I know where Adam Glass is headed with Suicide Squad, I tell you know lie. Early on in the rollout of the New 52, we spent a long morning talking about his plans for the Squad. Not the specifics mind, the twists and the turns and the discoveries we all make with a turn of each new page are still mine as a reader among other readers. But the larger emotional yield of the book, the overarching themes and the complexity of each character’s psychology was laid bare.
And knowing where’s he’s going has made it easier as a fan, but in some ways harder as a critic. As a critic I’m caught in this thrall of watching him unfold the full emotional and psychological complexity he’d spoken about. It’s the story of watching an artist work, measuring themselves against the abyss, effecting what they hope to effect in the world. And that’s a really hard story to write and still have to write a regular review.
But some nights, you read an issue like “Point of No Return”, and everything just clicks.
“Point of No Return” shows a kind of mastery of form on the part of its writer. The issue sticks not only to the spirit of “the law” but the letter also, when it comes Zero Month. This is not some flashback, not distant-past story that disavows current characters or settings, but an actual story from “Before the New 52”. In Squad terms, it is the story of a woman on the morning of a war; Amanda Waller living down-and-out in Malaysia, recovering from the events that befell Team 7.
The issue feels like deep background at first, the kind of story that will fill in some blanks, offer some insights into character. But as the pages turn, that model quickly unravels. What we’re confronted with as readers is a story that leverages geopolitical complexity to examine both psychological complexity and moral ambiguity.
And the entire issue is constructed around the moment Amanda Waller finally meets Regulus, the main, and (until recently) concealed, villain of the book. Is it by chance that Adam chooses to set this crucial scene atop a hill, at a lookout point for a tidal estuary? It’s a place where ocean waves roll back, it’s a brutal moment in the story, and it’s hard to resist being drawn back into Hunter S. Thompson, into Fear & Loathing in Las Vegas; the memory of Thompson’s vivid writing when he speaks about San Fran in the ’60s as riding the crest of a wave, that’s already just about to crash and break.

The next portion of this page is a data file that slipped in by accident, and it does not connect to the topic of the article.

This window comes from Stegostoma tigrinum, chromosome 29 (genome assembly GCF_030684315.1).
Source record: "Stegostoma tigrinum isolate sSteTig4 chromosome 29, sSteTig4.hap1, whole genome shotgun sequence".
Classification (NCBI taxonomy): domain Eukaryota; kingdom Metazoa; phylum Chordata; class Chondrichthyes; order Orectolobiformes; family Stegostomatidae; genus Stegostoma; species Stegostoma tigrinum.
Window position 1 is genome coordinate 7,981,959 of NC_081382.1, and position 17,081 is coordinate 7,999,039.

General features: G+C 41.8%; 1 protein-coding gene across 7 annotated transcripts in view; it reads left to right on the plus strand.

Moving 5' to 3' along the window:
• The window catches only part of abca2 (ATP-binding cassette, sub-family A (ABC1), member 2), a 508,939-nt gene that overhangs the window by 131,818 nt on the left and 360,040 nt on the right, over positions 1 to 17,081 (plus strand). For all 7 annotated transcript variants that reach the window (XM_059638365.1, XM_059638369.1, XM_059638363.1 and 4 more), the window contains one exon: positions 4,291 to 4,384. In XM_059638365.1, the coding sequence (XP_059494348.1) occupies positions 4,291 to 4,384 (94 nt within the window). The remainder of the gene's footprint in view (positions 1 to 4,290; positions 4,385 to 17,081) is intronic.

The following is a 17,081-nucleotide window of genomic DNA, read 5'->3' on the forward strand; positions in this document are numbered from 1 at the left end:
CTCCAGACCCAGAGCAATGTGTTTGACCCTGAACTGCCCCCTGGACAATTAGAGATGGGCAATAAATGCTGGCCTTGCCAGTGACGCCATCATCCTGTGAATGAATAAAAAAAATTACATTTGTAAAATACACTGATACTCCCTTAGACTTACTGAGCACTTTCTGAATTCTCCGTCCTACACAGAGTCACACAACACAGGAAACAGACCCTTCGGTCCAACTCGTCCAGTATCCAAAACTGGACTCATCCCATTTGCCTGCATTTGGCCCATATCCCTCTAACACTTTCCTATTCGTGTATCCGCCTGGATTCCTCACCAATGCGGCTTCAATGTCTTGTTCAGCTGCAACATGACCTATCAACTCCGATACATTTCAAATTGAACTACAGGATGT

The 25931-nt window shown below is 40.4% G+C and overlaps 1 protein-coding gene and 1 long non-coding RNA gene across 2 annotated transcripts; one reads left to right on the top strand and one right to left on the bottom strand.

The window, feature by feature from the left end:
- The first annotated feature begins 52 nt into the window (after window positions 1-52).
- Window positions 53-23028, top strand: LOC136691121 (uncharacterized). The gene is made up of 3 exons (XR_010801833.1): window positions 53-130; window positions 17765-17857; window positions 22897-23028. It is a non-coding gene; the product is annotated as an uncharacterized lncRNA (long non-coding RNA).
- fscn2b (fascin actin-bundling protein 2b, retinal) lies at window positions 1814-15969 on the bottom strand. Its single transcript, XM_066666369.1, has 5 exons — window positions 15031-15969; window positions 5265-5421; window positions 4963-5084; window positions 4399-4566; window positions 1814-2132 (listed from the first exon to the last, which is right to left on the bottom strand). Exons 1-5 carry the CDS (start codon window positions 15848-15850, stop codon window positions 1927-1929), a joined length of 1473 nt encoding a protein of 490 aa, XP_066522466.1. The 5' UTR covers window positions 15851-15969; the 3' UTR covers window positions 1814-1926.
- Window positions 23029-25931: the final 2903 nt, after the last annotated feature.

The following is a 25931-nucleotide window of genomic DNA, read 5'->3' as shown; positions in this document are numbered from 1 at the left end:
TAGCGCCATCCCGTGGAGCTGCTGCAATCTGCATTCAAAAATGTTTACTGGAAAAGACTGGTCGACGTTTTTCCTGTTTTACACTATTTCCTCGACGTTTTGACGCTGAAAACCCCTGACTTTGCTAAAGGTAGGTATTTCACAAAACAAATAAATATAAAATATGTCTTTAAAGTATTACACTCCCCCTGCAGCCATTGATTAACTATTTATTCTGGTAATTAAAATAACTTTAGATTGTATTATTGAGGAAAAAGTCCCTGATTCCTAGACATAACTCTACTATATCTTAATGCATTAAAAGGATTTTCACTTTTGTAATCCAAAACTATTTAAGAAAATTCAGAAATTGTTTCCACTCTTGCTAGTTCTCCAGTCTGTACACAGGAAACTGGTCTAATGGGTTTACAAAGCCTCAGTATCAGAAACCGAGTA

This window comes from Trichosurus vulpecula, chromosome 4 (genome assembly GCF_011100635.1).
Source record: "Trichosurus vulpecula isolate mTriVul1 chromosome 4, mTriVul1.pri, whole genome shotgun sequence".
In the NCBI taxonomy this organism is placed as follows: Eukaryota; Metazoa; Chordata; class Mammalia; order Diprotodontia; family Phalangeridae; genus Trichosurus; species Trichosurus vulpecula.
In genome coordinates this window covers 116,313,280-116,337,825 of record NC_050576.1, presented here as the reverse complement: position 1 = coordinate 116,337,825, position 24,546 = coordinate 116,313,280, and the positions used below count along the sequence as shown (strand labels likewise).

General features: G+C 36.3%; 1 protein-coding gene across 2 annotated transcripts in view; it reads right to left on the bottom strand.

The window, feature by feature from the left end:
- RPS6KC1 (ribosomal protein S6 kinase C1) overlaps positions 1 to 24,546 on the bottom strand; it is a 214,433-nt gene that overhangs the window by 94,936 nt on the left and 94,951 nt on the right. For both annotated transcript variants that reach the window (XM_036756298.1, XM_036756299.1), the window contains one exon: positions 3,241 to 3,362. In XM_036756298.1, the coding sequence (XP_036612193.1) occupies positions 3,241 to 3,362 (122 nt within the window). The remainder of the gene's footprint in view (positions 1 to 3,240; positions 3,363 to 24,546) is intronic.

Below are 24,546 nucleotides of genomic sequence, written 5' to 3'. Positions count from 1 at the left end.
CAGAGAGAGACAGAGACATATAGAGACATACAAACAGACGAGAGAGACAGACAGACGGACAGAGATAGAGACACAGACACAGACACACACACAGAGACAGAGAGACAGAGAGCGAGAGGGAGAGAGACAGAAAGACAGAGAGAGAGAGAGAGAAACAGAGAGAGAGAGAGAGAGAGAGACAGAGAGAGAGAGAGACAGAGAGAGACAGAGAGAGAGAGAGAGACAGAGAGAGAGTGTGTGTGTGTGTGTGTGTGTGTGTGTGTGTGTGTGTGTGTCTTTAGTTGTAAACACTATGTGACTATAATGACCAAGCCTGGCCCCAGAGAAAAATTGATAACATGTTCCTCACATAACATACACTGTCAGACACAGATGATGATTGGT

It’s beautiful writing, perhaps Thompson’s most beautiful. And it traverses the same ground that Adam attempts so fearlessly–the personal psyche under pressure, one that begins to crack, sliding into the geopolitical. In the contestation between Amanda Waller and Regulus, two incredibly capable characters who clearly live under the long shadow of a shared past, Adam captures HST’s vivid writing perhaps a little too well. Not only HST’s writing’s strengths, but also its imperfections.
There’s clearly a woundedness to the moment HST experiences. A kind of betrayal, abstract in that no agents were directly involved in causing this situation, and complex, in that there’s no single cause here, but the unforeseeable mechanics of a myriad of consequence chains all impacting a single event.
What happens when HST comes down from that hill? It’s a question of either living in the suffering, unable to see it (and never heading up that hill in the first place), or knowing of the suffering and having to live through it.
To overcome this kind of awareness, you’d need to have Alexander on your side. Alexander who came to Delphi for a prophecy at a time when prophesy was still culturally acceptable, only to find the Oracle had closed for the off-season. Alexander who then proceeded to march down the hill, into the Seer’s dormitory and drag her forcefully towards the Oracle Temple itself. At which point, with the moment of her being forced to break her vows and perform a Seeing during the proper months, the Seer herself screamed, “My Lord, let me go, you are indomitable.”
“You are indomitable”, and that’s all it took for Alexander to believe he’d been given his prophesy. “You are indomitable,” and he’d go on to conquer the world. Alexander’s psychology geared around not accepting this as they are, is evident in Amanda Waller when she climbs down from that hill, and goes on to build the Suicide Squad as a direct intervention team against global security threats.
And for Adam’s writing to be able to describe a psychological evolution from HST climbing down that hill, to Alexander climbing down from his, in as terse panels as he does, points to Adam’s (who entered the popular imagination as a filmmaker) own unlikely strength in writing for the medium. Simply put, Suicide Squad #0 deserves to be read.